Submitted by Julio M
Both General Titus (Dragan Micanovic) and Senator Meneius (Brian Cox) fail at their attempts to dissuade Caius Martius “Coriolanus” (Ralph Fiennes) from exerting his vengeful attack on Rome with the help of Aufidius (Gerard Butler) and his Volscian Army. Meneius commits suicide.
But then, Senator Sicinius (James Nesbitt) has the idea of bringing forward to Coriolanus his mother Volumnia (Vanessa Redgrave), his wife Virgilia (Jessica Chastain) and their young son Martius (Harry Fenn), along with the housemaid, to talk some sense into him. Very effectively, Volumnia cries her way -with some intense words- into Coriolanus’s reason and gets Virgilia, the boy and the maid to kneel -along with herself- and plea for mercy. This seems to deter Coriolanus and, at the despondent look of Aufidius and his men, he announces that he won’t destroy Rome and there will be peace between the two territories, which is officially signed shortly after.
Back in the Volscian border, Aufidius discuses with his men how Coriolanus’s act of betrayal can only be punishable by death. Coriolanus arrives and claims to be a servant at Aufidius’s disposition; however, Aufidius disowns him, brands him a traitor who “succumbed easily to hypocritical female tears”, refuses to further acknowledge him by the “stolen name” of Coriolanus -to Coriolanus’s rage and dismay- and orders him to be immediately killed.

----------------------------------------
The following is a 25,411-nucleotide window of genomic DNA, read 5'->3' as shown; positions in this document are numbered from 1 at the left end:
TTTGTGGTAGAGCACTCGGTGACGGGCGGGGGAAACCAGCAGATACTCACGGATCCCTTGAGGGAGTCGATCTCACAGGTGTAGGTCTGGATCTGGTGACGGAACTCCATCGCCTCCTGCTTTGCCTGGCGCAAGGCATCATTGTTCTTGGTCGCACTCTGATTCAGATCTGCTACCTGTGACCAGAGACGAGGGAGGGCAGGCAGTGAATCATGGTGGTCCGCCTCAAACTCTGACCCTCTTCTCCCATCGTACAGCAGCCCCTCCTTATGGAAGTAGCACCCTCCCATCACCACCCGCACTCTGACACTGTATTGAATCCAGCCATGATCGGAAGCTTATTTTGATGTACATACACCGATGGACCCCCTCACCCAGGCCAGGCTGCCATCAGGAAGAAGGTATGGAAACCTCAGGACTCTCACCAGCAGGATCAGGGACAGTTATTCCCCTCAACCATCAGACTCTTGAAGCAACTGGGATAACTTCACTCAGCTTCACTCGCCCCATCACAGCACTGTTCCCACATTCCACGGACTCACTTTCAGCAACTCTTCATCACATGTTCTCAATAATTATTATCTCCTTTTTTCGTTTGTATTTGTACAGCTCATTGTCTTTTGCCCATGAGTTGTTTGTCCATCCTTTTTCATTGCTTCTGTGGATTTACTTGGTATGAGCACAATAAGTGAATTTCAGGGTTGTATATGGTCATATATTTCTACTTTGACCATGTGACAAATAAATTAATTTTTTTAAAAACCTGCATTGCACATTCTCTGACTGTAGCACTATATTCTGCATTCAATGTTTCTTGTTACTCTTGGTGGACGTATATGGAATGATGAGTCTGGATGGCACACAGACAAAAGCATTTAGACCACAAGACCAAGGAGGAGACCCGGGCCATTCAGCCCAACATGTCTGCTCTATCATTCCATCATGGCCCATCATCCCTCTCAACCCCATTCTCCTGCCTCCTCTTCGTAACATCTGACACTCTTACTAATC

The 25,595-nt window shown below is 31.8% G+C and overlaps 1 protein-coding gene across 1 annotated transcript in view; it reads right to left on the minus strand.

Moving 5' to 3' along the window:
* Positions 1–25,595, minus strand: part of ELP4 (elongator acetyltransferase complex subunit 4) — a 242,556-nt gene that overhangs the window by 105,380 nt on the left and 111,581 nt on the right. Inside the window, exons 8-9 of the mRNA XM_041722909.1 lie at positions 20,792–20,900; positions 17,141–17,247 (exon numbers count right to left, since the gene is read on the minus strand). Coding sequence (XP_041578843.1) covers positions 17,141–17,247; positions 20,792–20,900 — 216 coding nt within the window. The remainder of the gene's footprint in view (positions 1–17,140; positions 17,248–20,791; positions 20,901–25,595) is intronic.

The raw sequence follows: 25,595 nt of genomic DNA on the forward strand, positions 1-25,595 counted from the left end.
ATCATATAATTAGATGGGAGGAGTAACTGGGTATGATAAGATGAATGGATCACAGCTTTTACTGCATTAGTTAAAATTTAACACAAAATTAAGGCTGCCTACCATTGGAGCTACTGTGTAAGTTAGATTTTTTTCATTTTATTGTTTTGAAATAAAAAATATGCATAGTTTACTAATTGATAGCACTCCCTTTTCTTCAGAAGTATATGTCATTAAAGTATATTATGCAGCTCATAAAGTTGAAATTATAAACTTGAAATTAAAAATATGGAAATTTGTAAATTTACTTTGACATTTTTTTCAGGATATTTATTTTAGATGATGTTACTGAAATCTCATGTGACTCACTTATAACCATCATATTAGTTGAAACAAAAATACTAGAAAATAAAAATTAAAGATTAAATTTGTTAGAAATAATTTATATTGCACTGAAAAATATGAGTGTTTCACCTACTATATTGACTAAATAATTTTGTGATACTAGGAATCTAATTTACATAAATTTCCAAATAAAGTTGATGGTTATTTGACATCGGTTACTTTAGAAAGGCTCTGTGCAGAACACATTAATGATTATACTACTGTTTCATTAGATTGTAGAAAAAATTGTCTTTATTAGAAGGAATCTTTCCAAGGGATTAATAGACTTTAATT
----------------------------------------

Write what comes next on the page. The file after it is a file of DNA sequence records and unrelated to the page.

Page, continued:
Coriolanus finds himself engaged in a knife battle with several of Aufidius’s men. He manages to kill a couple of them, but they overpower him and stab him several times. While he is mortally wounded, Aufidius approaches him and -in a move that could resemble the tragedy of Julius Caesar- hugs him close to himself and gives him the final blow in the chest, killing him.
The final scene has Aufidius and the Volscian soldiers quietly contemplating what has happened, and Coriolanus’s body tossed on the back of a vehicle, his fate unsaid.